Arts and Entertainment

Paintings engage views in musical chairs

Chris Feldt and Janice Shaw teamed up to make a dynamic curatorial duo for the pair of BAC shows on the theme of “chair.” - ROGERICK ANAS/Staff Photo
Chris Feldt and Janice Shaw teamed up to make a dynamic curatorial duo for the pair of BAC shows on the theme of “chair.”
— image credit: ROGERICK ANAS/Staff Photo

Bainbridge Arts and Crafts current exhibit, “Take a Seat,” invites viewers to interpret the title literally.

Beverly Shaw-Starkovich’s attractive paintings of chairs titled with the names of well-known melodies, and the accompanying group show of sculptures on the same theme, are a tempting lot.

“Music always evokes memories,” Shaw-Starkovich said. “A lot of people will relate to that element.”

Shaw-Starkovich’s paintings in pastel and oil bar make poignant subjects of the empty chairs.

Each has a distinct “personality” and each also functions as a melancholy frame that suggests the particular person who might have sat there.

The absent human presence may be as specific as it is in the piece the artist calls her favorite, “Someone to Watch Over Me,” which features a portrait of her grandson’s chair and a teddy bear that belonged to Shaw-Starkovich’s daughter.

But most of the chairs are lonely objects, like Shaw-Starkovich’s empty Adirondack-style lawn chair silhouetted against the sea and twilight sky, titled “Mood Indigo.”

“I intend them to evoke moodiness and tranquility,” Shaw-Starkovich said. “That’s the common thread running through all my work, even though the specific subject matter may vary.”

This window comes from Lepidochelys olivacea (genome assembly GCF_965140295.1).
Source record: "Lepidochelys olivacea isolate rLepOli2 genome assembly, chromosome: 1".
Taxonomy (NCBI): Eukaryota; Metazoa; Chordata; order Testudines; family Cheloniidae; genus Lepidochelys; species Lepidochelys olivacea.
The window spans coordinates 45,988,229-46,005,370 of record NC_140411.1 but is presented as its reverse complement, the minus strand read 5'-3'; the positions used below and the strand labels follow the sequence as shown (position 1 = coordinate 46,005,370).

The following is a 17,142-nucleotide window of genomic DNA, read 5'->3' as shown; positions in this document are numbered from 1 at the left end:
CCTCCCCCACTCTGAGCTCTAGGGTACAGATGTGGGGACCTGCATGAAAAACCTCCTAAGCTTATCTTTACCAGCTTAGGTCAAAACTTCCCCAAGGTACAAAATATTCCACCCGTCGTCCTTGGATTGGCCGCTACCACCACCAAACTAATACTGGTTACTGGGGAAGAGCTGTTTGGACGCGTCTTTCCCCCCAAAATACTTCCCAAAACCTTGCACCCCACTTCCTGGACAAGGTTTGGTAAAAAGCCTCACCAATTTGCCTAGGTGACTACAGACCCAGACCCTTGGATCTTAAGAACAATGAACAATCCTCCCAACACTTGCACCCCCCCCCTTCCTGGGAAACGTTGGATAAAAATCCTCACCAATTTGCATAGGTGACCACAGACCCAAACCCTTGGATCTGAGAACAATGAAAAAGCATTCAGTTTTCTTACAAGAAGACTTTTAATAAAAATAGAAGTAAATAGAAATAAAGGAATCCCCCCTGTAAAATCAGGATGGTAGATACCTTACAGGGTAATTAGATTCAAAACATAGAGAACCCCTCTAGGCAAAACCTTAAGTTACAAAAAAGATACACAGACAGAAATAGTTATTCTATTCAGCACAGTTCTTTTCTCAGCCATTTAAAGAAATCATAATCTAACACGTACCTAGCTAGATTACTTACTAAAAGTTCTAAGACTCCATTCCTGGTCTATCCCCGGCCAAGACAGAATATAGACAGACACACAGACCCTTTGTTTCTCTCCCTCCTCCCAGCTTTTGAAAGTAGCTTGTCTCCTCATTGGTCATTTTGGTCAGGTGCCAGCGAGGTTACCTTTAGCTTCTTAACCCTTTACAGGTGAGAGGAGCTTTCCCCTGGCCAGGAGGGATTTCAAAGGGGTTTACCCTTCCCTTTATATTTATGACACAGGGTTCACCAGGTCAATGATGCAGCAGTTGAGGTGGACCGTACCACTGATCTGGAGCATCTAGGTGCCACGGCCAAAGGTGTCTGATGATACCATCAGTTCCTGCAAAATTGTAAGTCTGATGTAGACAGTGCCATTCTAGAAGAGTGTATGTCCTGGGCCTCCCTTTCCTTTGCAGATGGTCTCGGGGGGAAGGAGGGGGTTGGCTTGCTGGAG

Another common element is Shaw-Starkovich’s emphasis on drawing as the basis for her work.

“I like drawing, and drawing is the foundation for any painting,” Shaw-Starkovich said. “I think you need to have the ‘bones.’ If you know color, if you know drawing, then it allows you to elaborate. Otherwise it’s like trying to cook without knowing how to separate two eggs.”

Keeping it real

This realistic bent attracted Shaw-Starkovich to training at the School of Realistic Art in Scottsdale Ariz. and at the University of Puget Sound in Seattle.

Deepening her knowledge is an ongoing process for Shaw-Starkovich, who annual attends a week-long watercolor workshop in Taos, N.M.

A former corporate insurance broker, Shaw-Starkovich turned her already-developed work ethic toward her artwork, avoiding a common pitfall for those who trade a corporate career for art: allowing their business acumen to outpace the development of their artistic imagery.

Instead, Shaw-Starkovich concentrates on work in the studio.

“I paint a lot; I paint every day,” Shaw-Starkovich said, “but I know it would be very, very hard to survive exclusively from art sales.”

* * * * *

Shaw-Starkovich’s show, “Take A Seat,” is on display at BAC through June 30. In a companion exhibit, “Chairs: A Group Exhibition,” co-curators Chris Feldt and Janice Shaw have assembled 11 artists who prove again that there are as many variations on a theme as there are artists. From Cameron Bahnson’s pun on a canvas butterfly chair painted with the image of a butterfly to a refurbished period piece like Caren Anderson’s Rococo dining chairs, the fantasy furniture “has legs.”

Call 842-3132 for more information.

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